I had to sit down to keep from passing out. A few folks were already in the room and offered to help. I was supposed to introduce the day’s workshop leader (Bob Cowser) and coordinate the schedule for the pitch fest with the literary agent (John Mason.)

“We’ve got this,” John said.

I barely made it back to my room before the nausea overtook me. Fortunately I had some medicine with me, which I took and crawled back in bed. I slept from 9-11 a.m. When I woke, the symptoms were mostly gone, so I joined the workshop in progress. The world had not stopped turning in my absence.

Those were the more vivid 5 hours of the weekend (6-11 a.m. on Saturday) for me. The other 48 hours came off fairly smoothly, I think. Manuscripts were critiqued. Craft talks and readings were given. Books were pitched. Questions were asked and answered at panels. Hopefully a good time was had by all at the faculty readings at Burke’s Books and later outside on the patio at Celtic Crossing Friday night, and at the dinner catered by Central Barbeque on Saturday night. I know that new friendships were forged and emerging writers went home with hearts full of hope for their projects to be improved and one day, published. But this morning as I sat down to write a post about the workshop, those five hours stood out in my mind. Like eager students waving their hands and jumping out of their seats in class, they begged to be recognized. And after all, aren’t experiences like that the stuff of creative nonfiction?


NKSW said...

We had so much fun! And I'm glad you recorded this special event within the super special events.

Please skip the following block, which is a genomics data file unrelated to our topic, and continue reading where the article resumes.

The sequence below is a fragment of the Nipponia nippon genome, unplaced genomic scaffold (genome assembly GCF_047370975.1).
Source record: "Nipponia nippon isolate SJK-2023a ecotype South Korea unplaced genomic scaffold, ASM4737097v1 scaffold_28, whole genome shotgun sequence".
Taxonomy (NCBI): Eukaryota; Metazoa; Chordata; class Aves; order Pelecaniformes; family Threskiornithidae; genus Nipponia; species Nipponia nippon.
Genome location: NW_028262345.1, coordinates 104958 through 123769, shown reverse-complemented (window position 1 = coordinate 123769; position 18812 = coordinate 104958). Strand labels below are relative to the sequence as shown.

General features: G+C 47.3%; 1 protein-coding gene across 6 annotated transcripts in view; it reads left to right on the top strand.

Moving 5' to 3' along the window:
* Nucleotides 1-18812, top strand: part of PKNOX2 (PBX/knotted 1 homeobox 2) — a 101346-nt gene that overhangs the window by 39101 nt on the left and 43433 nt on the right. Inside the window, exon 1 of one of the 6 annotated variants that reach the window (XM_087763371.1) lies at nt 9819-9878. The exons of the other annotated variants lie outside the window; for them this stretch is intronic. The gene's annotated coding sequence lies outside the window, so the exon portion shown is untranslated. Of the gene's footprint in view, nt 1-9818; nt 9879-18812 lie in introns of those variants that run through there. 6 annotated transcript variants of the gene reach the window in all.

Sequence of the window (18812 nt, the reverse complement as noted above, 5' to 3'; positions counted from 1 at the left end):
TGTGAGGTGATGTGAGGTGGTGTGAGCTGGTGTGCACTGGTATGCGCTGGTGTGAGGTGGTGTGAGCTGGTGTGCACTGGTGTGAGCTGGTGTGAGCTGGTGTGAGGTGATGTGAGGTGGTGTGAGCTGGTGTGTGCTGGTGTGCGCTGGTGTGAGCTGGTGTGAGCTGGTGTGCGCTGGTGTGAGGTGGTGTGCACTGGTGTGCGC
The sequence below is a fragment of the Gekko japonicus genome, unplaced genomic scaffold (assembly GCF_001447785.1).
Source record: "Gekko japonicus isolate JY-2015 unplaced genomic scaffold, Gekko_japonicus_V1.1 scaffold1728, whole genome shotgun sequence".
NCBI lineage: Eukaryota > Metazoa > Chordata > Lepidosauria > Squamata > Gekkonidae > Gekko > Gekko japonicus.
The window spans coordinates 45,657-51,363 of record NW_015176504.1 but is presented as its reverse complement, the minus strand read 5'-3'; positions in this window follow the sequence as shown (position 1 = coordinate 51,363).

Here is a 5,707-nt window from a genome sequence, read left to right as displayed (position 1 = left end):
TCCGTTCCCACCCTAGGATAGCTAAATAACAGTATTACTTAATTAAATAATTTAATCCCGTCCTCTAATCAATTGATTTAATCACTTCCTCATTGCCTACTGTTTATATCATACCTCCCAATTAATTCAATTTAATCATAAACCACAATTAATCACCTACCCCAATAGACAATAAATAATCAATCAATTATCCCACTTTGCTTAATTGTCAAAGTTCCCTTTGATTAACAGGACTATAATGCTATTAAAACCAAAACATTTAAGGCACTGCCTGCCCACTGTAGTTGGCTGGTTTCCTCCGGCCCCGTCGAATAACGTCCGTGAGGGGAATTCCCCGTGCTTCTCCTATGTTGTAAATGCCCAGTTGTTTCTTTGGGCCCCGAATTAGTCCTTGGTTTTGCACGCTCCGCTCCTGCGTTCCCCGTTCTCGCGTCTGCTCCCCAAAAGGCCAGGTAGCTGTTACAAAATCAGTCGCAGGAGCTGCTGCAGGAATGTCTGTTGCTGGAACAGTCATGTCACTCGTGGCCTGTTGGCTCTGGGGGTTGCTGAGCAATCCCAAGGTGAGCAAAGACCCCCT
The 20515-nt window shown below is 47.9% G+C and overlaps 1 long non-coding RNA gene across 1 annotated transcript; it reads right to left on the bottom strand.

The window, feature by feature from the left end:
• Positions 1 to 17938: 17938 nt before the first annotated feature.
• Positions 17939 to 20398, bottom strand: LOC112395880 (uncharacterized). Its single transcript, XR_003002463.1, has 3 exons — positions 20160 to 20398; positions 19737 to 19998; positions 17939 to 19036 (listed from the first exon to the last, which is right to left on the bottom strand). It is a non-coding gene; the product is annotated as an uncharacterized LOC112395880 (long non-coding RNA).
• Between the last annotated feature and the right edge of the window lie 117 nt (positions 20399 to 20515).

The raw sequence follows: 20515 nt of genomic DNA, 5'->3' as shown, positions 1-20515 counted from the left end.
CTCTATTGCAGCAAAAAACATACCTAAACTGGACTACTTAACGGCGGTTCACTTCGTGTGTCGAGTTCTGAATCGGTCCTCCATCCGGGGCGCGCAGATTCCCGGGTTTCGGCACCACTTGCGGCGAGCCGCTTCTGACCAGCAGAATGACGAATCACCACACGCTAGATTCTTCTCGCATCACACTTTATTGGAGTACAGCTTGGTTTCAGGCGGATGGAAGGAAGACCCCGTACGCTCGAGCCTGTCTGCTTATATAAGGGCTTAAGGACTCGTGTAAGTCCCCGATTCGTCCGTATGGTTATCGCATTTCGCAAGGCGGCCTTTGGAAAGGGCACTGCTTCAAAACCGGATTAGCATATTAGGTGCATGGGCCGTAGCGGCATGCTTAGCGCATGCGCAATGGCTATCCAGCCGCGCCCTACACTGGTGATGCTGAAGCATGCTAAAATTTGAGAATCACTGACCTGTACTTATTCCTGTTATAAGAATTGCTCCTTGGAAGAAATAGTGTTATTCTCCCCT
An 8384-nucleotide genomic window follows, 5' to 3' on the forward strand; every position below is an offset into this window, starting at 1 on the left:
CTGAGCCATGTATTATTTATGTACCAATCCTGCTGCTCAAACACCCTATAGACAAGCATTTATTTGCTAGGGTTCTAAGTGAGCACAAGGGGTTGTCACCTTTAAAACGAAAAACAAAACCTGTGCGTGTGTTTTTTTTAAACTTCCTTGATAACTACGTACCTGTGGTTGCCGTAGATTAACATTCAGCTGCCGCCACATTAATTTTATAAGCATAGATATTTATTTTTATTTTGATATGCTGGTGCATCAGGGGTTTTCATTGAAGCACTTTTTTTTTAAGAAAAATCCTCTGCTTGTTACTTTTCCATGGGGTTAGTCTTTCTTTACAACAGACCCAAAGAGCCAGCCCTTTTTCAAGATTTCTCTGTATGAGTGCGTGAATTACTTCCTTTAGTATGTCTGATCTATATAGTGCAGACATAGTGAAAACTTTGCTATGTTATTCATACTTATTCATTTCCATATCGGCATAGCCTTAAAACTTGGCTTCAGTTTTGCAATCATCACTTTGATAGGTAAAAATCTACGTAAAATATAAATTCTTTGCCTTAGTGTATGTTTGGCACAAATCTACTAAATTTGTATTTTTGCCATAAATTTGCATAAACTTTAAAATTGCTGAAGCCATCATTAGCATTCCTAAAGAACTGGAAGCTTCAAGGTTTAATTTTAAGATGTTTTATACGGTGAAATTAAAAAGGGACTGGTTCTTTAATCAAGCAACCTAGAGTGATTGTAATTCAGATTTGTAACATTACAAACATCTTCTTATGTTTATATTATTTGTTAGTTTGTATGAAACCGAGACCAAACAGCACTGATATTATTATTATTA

c.a. Marks said...

My heart is full of hope. Thank you Susan for putting this together. I am sorry you had a rocky few hours. Glad to know you are doing better. And great writing by the way. :-)

emma said...

no one could express this like you,Susan .... now I know more about the fun everyone had without the rest of us (those of us who did not stay at the Fogleman Ctr). Goes to show how wonderful writers are - always ready to help. Great job!

korywells said...

I will never forget Debbie being down there fully dressed, black boots and all. She had some prior experience I'll not soon forget! Those WERE my jammies I had on, and I felt under-dressed, too. I thought you looked quite elegant in your robe. Glad you are recovering, and thanks again for including me in this special event, fire alarm and all!

Susan said...

Your post almost makes me wish I had been there--part of that fraternity of writers hanging out on the sidewalk. But I was glad to be where I was, tucked soundly in a comfortable bed at Emma's...sleeping through my alarm clock! Great job this weekend, are so appreciated!

Susan Cushman said...

Thanks for your comments, NancyKay, Carol, Emma, Kory and Susan. Yep, I was thinking how cozy Emma and Susan were at Emma's house, and glad that Carol and Alexis were at the DoubleTree, getting to sleep 2 more hours than us folks back at the hotel! KORY: Your jammies can pass for day wear:-) Great being with everyone. WRITE ON!!!

ficwriter said...

So sorry to hear it, Susan. Hubby went to Lexington to buy a horse, and I had to cancel my trip to London. But for that, I may have been with you in my jammies. Glad you are feeling better now. Sounds like everyone enjoyed the conference.

Porter Anderson said...

Hey, I just called the desk and they said no need to evacuate for the fire alarm. Told me that even a "steamy shower" can set it off. Putting the Fog in Fogelman. I enjoyed watching from my balcony as Memphis' Finest pulled up in their fire truck to check things out. Sounded less like a fire alarm than a Zamboni working the ice to me. :)

Susan Cushman said...

Porter: I don't see how you could stand to stay in the room with that noise. How weird that the font desk told you that you didn't need to go outside, while the security guard was going through the hotel telling others to leave. Maybe he was in cahoots with the ice-working Zamboni....